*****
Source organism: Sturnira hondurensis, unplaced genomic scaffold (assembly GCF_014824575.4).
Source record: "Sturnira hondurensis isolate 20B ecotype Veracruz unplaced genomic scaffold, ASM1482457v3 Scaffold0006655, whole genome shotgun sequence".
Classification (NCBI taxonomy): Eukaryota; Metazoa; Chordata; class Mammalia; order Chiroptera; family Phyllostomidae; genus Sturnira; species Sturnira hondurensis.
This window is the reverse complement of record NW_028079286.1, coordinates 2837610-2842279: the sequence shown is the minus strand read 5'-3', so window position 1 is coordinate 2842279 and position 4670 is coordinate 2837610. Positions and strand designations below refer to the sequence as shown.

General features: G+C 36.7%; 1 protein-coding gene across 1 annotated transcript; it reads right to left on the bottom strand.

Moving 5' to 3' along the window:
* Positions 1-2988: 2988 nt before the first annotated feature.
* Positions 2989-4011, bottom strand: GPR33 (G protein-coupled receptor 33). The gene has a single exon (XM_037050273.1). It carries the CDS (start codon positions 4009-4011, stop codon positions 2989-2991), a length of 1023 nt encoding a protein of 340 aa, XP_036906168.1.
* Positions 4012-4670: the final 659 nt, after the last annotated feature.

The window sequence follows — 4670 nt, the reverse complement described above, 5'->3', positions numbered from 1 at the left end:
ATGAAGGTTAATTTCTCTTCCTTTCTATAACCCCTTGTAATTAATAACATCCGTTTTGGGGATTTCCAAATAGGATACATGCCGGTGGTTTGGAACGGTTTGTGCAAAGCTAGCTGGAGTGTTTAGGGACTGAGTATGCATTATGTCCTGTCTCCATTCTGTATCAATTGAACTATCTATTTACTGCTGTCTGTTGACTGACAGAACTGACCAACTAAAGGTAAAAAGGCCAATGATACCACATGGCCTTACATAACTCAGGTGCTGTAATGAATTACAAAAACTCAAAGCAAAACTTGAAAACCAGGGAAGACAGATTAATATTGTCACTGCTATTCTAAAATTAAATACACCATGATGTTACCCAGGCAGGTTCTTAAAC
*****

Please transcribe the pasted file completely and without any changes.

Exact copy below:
Source organism: Sturnira hondurensis, unplaced genomic scaffold (assembly GCF_014824575.4).
Source record: "Sturnira hondurensis isolate 20B ecotype Veracruz unplaced genomic scaffold, ASM1482457v3 Scaffold0006655, whole genome shotgun sequence".
Classification (NCBI taxonomy): Eukaryota; Metazoa; Chordata; class Mammalia; order Chiroptera; family Phyllostomidae; genus Sturnira; species Sturnira hondurensis.
This window is the reverse complement of record NW_028079286.1, coordinates 2837610-2842279: the sequence shown is the minus strand read 5'-3', so window position 1 is coordinate 2842279 and position 4670 is coordinate 2837610. Positions and strand designations below refer to the sequence as shown.

General features: G+C 36.7%; 1 protein-coding gene across 1 annotated transcript; it reads right to left on the bottom strand.

Moving 5' to 3' along the window:
* Positions 1-2988: 2988 nt before the first annotated feature.
* Positions 2989-4011, bottom strand: GPR33 (G protein-coupled receptor 33). The gene has a single exon (XM_037050273.1). It carries the CDS (start codon positions 4009-4011, stop codon positions 2989-2991), a length of 1023 nt encoding a protein of 340 aa, XP_036906168.1.
* Positions 4012-4670: the final 659 nt, after the last annotated feature.

The window sequence follows — 4670 nt, the reverse complement described above, 5'->3', positions numbered from 1 at the left end:
ATGAAGGTTAATTTCTCTTCCTTTCTATAACCCCTTGTAATTAATAACATCCGTTTTGGGGATTTCCAAATAGGATACATGCCGGTGGTTTGGAACGGTTTGTGCAAAGCTAGCTGGAGTGTTTAGGGACTGAGTATGCATTATGTCCTGTCTCCATTCTGTATCAATTGAACTATCTATTTACTGCTGTCTGTTGACTGACAGAACTGACCAACTAAAGGTAAAAAGGCCAATGATACCACATGGCCTTACATAACTCAGGTGCTGTAATGAATTACAAAAACTCAAAGCAAAACTTGAAAACCAGGGAAGACAGATTAATATTGTCACTGCTATTCTAAAATTAAATACACCATGATGTTACCCAGGCAGGTTCTTAAAC